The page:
Women's Ao Dai - Symbol of Vietnamese Beauty
Women's ao dai as it is known today appeared in the early twentieth century. Before that, the costume that is closest to ao dai is the dress of the ladies of the upper classes in the eighteenth and nineteenth century. This costume is the integration of ao tu than, the traditional dress of Northern women, and the dress of Champa women, which was brought about by the southward move of the Nguyen lords in seventeenth century. It looks like ao dai but it is much statelier and does not show off the curves of the female body. It is made from thick and heavy fabric. The young artists educated at the French Indochina College of Fine Arts modified this stately costume and turned it into modern ao dai. The first modern ao dai is believed to have appeared around 1921 and by 1934 ao dai became widely accepted throughout
Ao dai symbolizes the changes in
The flowing gracefulness of ao dai is specially suited to physical characteristics of Vietnamese women, which accounts for its enduring popularity. There have been various modifications on ao dai but basically the ao dai today is the same as when it was first introduced. To increase the beauty of the dress, rich and soft fabrics like silk and velvet are preferable. Numerous textures and decorative motifs have been created for this unique costume. Ao dai is also a great inspiration for Vietnamese fashion designers.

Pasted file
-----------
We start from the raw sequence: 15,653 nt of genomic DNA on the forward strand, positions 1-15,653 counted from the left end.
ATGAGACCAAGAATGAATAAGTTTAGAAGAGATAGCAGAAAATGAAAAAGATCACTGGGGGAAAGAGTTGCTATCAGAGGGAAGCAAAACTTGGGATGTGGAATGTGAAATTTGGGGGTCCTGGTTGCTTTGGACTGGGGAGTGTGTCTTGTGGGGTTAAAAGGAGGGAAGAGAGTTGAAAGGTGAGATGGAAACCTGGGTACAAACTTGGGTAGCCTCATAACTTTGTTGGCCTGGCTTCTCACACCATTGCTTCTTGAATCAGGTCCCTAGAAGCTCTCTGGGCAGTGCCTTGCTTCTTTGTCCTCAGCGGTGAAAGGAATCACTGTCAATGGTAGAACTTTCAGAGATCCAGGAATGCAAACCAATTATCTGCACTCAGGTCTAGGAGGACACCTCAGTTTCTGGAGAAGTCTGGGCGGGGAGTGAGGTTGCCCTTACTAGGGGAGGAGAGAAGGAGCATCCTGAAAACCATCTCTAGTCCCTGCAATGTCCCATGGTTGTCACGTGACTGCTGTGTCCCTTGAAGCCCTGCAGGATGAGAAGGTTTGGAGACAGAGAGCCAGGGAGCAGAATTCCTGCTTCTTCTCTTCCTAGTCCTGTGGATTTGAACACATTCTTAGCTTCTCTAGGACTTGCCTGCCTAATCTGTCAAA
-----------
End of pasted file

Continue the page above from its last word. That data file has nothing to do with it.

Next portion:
Ao dai is generally used for formal occasions like ceremonies and conferences but some women like to wear it to work. White ao dai is schoolgirls' uniform in many schools and female teachers are often required to wear ao dai in working hours. The scene of schoolgirls in white flowing ao dai cycling home after school is probably one of the most famous images of